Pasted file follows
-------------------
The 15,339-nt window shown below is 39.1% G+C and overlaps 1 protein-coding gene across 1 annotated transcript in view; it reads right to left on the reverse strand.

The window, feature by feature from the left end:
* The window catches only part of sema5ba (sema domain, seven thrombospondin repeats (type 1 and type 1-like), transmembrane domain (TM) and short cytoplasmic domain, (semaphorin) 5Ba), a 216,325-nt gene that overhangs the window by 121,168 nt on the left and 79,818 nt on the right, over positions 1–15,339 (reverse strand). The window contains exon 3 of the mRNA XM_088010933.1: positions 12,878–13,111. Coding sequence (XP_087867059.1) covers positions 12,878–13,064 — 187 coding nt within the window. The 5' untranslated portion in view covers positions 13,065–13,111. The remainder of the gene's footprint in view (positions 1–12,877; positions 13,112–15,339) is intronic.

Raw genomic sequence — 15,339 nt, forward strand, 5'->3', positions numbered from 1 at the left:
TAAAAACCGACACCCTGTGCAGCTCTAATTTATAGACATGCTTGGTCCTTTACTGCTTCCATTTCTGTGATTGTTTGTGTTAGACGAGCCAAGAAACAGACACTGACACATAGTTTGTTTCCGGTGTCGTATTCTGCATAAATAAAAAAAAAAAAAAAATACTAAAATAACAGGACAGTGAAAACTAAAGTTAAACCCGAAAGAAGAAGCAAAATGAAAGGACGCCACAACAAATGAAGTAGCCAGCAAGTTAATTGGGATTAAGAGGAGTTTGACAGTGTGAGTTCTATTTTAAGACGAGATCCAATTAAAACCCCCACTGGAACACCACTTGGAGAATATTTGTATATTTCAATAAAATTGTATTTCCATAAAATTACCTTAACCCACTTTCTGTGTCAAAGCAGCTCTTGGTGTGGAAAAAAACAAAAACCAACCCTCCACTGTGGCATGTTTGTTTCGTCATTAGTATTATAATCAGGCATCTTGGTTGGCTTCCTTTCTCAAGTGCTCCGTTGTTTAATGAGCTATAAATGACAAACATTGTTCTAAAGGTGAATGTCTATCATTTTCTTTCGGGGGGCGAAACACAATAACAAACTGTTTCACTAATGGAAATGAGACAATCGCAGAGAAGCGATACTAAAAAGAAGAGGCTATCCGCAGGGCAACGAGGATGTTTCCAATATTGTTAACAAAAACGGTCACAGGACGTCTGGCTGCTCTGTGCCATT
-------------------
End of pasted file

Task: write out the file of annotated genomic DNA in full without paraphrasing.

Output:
The 15,339-nt window shown below is 39.1% G+C and overlaps 1 protein-coding gene across 1 annotated transcript in view; it reads right to left on the reverse strand.

The window, feature by feature from the left end:
* The window catches only part of sema5ba (sema domain, seven thrombospondin repeats (type 1 and type 1-like), transmembrane domain (TM) and short cytoplasmic domain, (semaphorin) 5Ba), a 216,325-nt gene that overhangs the window by 121,168 nt on the left and 79,818 nt on the right, over positions 1–15,339 (reverse strand). The window contains exon 3 of the mRNA XM_088010933.1: positions 12,878–13,111. Coding sequence (XP_087867059.1) covers positions 12,878–13,064 — 187 coding nt within the window. The 5' untranslated portion in view covers positions 13,065–13,111. The remainder of the gene's footprint in view (positions 1–12,877; positions 13,112–15,339) is intronic.

Raw genomic sequence — 15,339 nt, forward strand, 5'->3', positions numbered from 1 at the left:
TAAAAACCGACACCCTGTGCAGCTCTAATTTATAGACATGCTTGGTCCTTTACTGCTTCCATTTCTGTGATTGTTTGTGTTAGACGAGCCAAGAAACAGACACTGACACATAGTTTGTTTCCGGTGTCGTATTCTGCATAAATAAAAAAAAAAAAAAAATACTAAAATAACAGGACAGTGAAAACTAAAGTTAAACCCGAAAGAAGAAGCAAAATGAAAGGACGCCACAACAAATGAAGTAGCCAGCAAGTTAATTGGGATTAAGAGGAGTTTGACAGTGTGAGTTCTATTTTAAGACGAGATCCAATTAAAACCCCCACTGGAACACCACTTGGAGAATATTTGTATATTTCAATAAAATTGTATTTCCATAAAATTACCTTAACCCACTTTCTGTGTCAAAGCAGCTCTTGGTGTGGAAAAAAACAAAAACCAACCCTCCACTGTGGCATGTTTGTTTCGTCATTAGTATTATAATCAGGCATCTTGGTTGGCTTCCTTTCTCAAGTGCTCCGTTGTTTAATGAGCTATAAATGACAAACATTGTTCTAAAGGTGAATGTCTATCATTTTCTTTCGGGGGGCGAAACACAATAACAAACTGTTTCACTAATGGAAATGAGACAATCGCAGAGAAGCGATACTAAAAAGAAGAGGCTATCCGCAGGGCAACGAGGATGTTTCCAATATTGTTAACAAAAACGGTCACAGGACGTCTGGCTGCTCTGTGCCATT